Cape Town's night sky reimagined without pollution during lockdown
An interactive photo series by Under Lucky Stars reveals before and after pictures of what the night sky of 27 cities across the world would look like if light pollution was cleared for good.
“Eighty percent of the world's population lives under light-polluted skies, including Cape Town where the night sky scores as level 8-9 on the Bortle Scale, meaning most constellations are completely invisible,” the organisation says.
In most cities, fewer than 100 stars are visible because of pollution, out of an average 9,000 that could be seen with the naked eye without pollution. During the Covid-19 lockdown in many cities, starry skies are emerging, making for stargazing opportunities.
Science engagement astronomer at the SA Astronomical Observatory (SAAO) Dr Daniel Cunnama said people living in cities had little or no relationship with the night sky due to light pollution.
“Often as few as a hundred or so of the brightest stars are visible to the naked eye,” he said.
Cape Town is home to the SAAO which is celebrating its 200th anniversary in October as the oldest permanent observatory in Africa.
“Cape Town was once the centre for astronomy in the southern hemisphere and now the stars are barely visible. Fortunately, the SAAO telescopes are now housed in Sutherland, an excellent observing site” he said.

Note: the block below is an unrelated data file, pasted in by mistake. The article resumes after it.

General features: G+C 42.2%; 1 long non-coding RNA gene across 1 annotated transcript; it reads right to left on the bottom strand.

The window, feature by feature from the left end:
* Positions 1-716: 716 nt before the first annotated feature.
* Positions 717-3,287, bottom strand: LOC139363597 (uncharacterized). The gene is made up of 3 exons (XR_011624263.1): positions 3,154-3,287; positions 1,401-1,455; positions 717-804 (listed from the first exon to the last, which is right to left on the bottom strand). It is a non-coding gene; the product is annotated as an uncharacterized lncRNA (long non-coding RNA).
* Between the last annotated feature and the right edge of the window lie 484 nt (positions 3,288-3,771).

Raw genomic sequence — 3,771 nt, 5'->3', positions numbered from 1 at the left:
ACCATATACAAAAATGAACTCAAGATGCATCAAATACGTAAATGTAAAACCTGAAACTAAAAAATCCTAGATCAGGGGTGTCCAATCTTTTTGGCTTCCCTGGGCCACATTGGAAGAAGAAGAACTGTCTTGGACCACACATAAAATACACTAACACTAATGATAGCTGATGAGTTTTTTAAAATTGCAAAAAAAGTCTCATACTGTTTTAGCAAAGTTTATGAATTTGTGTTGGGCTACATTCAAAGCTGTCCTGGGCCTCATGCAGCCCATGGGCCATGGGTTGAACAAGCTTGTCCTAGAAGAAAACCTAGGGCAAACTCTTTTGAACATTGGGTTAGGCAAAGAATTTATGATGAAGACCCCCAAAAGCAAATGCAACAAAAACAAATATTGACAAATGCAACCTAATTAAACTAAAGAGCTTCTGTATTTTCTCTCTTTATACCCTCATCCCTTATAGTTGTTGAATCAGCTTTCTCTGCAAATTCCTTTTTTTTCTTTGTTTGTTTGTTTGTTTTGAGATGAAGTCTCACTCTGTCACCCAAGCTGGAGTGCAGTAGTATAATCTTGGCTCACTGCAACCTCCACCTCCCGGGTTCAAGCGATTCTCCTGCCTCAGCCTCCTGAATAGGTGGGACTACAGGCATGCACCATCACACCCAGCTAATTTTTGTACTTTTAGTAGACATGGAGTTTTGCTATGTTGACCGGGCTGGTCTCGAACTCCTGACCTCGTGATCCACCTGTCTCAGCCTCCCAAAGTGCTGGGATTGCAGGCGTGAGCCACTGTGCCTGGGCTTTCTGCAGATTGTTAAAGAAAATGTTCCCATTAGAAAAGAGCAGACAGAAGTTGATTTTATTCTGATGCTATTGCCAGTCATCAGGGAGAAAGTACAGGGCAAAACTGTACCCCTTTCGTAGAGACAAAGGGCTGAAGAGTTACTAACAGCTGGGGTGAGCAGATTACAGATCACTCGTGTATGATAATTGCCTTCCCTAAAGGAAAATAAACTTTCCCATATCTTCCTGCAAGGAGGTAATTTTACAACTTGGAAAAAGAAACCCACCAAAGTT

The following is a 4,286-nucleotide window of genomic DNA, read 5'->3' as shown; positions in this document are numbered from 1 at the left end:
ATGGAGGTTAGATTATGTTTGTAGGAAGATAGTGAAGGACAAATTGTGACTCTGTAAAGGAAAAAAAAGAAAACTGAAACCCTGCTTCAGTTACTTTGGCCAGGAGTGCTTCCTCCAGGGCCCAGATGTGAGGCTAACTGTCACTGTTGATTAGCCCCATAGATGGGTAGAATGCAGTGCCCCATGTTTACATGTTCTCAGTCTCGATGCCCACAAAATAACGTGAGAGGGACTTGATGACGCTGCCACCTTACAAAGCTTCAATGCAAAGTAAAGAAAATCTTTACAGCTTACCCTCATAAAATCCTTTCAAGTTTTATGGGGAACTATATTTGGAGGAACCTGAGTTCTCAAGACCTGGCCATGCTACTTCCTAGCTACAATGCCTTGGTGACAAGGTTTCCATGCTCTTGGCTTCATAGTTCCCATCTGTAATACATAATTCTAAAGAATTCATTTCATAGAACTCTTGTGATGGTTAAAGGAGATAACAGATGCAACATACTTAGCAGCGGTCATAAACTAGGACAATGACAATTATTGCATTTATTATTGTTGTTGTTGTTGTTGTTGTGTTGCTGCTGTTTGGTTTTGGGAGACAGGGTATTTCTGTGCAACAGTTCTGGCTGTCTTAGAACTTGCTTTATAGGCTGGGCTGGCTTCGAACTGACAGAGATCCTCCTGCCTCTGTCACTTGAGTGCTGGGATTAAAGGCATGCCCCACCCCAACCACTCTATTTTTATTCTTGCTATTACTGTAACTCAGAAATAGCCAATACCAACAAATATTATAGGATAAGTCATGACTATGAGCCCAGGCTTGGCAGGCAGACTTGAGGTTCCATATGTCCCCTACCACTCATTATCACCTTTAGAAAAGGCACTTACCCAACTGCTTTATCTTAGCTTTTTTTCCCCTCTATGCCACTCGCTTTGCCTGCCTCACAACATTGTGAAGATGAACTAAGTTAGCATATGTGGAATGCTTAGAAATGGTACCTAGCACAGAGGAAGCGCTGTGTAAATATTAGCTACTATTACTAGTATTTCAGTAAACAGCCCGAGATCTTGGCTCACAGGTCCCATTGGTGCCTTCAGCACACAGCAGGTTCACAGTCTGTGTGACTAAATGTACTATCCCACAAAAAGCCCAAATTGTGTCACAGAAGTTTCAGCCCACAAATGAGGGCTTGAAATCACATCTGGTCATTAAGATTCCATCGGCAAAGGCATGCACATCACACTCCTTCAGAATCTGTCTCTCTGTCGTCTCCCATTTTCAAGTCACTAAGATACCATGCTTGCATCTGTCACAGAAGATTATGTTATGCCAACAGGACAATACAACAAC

Taking it a step further, Under Lucky Stars compiled real skyline photos taken by photographers in 27 locations and in the reimagined images, pollution is completely removed to reveal what is hidden from view.
The effect of light pollution, generally caused by man-made lighting systems such as street lights, “radiates so much brightness into the environment that it turns the night sky into a seemingly blank canvas”, said Under Lucky Stars.
“While practical and essential for day to day living, this lighting affects our view of the sky with the naked eye, and it is now impossible to see the Milky Way in large cities and metropolitan areas.
“Globally, one-third of humanity is unable to see the natural Milky Way at all.”
“Surrounded by stars, planets and galaxies, we are just one part of a much bigger picture, but it's impossible to see that in our metropolitan world. Bright city lights and a bustling digital age has clouded the sky around us with artificial light pollution, eliminating the natural view of the stars,” said Zoltan Toth-Czifra from Under Lucky Stars.
While light pollution has washed out the skylight, it isn't completely impossible to get a view of the stars in a city.
“If you're central, get as high as possible on buildings or alternatively, head to the outskirts to a darker, quieter area such as a park to improve your chances of seeing the stars. Give time for your eyes to adjust to the dark and choose a moonless night. Binoculars can help too, you won't be able to see the incredible view in these images, but it's a start,” said Toth-Czifra.
See the captivating difference in the before and after images of all 27 cities here: https://www.underluckystars.com/if-light-pollution-cleared